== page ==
Restrictions on Refiling Bankruptcy
The lack of a discharge in the original case is actually an advantage in terms of time. While there is no time restriction for filing successive bankruptcies after obtaining a discharge, you are not necessarily eligible to receive another discharge. To obtain another discharge through Chapter 7, a debtor must allow eight years between petition dates. In Chapter 13, the period between discharges must be two years. When you are filing between chapters, the time frame is different. If you received a discharge in a Chapter 13 bankruptcy, you are required to wait at least six years to obtain another discharge through Chapter 7. However, this period could be shorter if you paid 100% of your unsecured creditors in your Chapter 13. Additionally, if your first discharge was in a Chapter 7 bankruptcy, four years must elapse before a Chapter 13 discharge could be entered.
In bankruptcy cases where you never received a discharge, there are some time restrictions from filing another case. Typically, if the bankruptcy that was dismissed is your first filing, you could file the same day of receiving a dismissal. However, if a debtor filed multiple bankruptcies, then there are significant restrictions that apply.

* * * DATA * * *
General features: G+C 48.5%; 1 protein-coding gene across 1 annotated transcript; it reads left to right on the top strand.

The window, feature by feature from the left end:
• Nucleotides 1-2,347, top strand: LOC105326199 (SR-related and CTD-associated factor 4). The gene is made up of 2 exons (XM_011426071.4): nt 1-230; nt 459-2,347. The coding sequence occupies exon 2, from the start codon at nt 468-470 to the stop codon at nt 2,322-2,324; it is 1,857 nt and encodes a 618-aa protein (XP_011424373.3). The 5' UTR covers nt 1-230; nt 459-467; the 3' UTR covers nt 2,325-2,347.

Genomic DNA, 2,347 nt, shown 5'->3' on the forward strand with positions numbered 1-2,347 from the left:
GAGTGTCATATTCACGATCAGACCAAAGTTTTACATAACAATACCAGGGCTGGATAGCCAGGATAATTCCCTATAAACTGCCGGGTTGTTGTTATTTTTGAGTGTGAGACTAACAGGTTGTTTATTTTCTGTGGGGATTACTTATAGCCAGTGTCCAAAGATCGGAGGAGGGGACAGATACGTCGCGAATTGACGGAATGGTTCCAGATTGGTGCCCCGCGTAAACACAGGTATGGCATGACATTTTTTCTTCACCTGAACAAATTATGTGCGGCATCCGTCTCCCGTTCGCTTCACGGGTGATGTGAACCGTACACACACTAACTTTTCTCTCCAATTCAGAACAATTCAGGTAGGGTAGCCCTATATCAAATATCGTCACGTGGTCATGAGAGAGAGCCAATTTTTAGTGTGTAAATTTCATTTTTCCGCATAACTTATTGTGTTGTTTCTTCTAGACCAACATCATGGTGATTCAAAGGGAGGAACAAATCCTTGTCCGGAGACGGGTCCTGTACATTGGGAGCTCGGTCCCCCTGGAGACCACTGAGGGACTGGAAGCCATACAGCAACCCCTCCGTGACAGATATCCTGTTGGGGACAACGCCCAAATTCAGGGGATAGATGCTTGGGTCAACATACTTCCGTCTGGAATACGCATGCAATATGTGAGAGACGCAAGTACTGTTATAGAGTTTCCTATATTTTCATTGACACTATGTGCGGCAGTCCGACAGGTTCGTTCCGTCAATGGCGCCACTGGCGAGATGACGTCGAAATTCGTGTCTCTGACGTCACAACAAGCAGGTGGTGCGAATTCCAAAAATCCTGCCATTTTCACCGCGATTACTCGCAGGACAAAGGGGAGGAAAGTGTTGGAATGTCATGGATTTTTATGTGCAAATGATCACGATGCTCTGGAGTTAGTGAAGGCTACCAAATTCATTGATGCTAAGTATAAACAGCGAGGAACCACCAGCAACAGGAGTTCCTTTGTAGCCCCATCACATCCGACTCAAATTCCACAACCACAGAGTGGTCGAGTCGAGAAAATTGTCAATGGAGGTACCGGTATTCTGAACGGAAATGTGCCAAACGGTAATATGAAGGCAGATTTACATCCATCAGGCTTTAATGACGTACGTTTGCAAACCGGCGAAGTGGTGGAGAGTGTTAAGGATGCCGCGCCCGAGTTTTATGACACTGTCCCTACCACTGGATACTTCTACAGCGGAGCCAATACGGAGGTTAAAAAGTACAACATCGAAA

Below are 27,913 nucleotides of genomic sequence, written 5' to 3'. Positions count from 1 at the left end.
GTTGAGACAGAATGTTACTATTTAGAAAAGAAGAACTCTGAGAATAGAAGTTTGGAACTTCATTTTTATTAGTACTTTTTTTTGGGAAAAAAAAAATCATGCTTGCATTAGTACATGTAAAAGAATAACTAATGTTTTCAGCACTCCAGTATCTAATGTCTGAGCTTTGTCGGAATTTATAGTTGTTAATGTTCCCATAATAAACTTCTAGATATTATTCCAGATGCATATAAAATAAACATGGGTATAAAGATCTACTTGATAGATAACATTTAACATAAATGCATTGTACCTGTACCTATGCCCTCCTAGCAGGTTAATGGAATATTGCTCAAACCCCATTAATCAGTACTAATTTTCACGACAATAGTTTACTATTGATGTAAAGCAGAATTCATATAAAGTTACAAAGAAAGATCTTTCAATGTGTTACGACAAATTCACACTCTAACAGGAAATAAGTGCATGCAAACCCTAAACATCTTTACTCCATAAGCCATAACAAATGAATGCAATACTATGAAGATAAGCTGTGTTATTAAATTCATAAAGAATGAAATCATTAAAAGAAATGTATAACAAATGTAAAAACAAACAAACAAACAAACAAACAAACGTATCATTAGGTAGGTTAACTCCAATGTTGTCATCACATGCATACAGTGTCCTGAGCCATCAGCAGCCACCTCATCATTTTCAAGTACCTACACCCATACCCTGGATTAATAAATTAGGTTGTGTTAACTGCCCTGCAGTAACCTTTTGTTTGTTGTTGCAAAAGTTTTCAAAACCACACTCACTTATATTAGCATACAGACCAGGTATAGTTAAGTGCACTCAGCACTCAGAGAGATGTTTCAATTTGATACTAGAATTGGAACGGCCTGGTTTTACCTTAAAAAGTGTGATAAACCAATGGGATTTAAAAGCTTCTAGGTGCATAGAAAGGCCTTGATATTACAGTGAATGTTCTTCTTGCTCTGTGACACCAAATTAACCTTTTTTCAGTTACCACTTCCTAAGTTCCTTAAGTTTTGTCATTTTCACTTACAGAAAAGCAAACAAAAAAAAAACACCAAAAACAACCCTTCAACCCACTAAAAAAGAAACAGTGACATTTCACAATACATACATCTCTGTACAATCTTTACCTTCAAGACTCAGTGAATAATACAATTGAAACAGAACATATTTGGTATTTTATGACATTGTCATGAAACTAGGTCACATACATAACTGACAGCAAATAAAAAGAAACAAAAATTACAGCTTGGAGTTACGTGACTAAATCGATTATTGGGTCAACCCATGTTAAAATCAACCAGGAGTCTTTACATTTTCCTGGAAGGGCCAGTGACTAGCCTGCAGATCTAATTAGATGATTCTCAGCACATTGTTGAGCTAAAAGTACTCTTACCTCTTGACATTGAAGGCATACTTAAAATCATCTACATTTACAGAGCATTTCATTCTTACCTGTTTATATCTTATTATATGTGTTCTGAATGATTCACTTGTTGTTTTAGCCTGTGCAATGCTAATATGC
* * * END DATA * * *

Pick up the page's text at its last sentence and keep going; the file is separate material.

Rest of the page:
- If your last case was dismissed due to failure to appear or non-compliance with a court order, you must wait 180 days to file a second time.
- If your last case was denied, it is unlikely that you will be able to obtain a discharge for the debts associated with that case.
The Effects of a Chapter 13 Dismissal and the Automatic Stay
You also need to understand that refiling after a dismissal may also affect the automatic stay, which is very important because of its role in protecting debtors from collection actions during a bankruptcy. If your previous case was dismissed within the previous year, and you file for the second time, the automatic stay will only last for 30 days.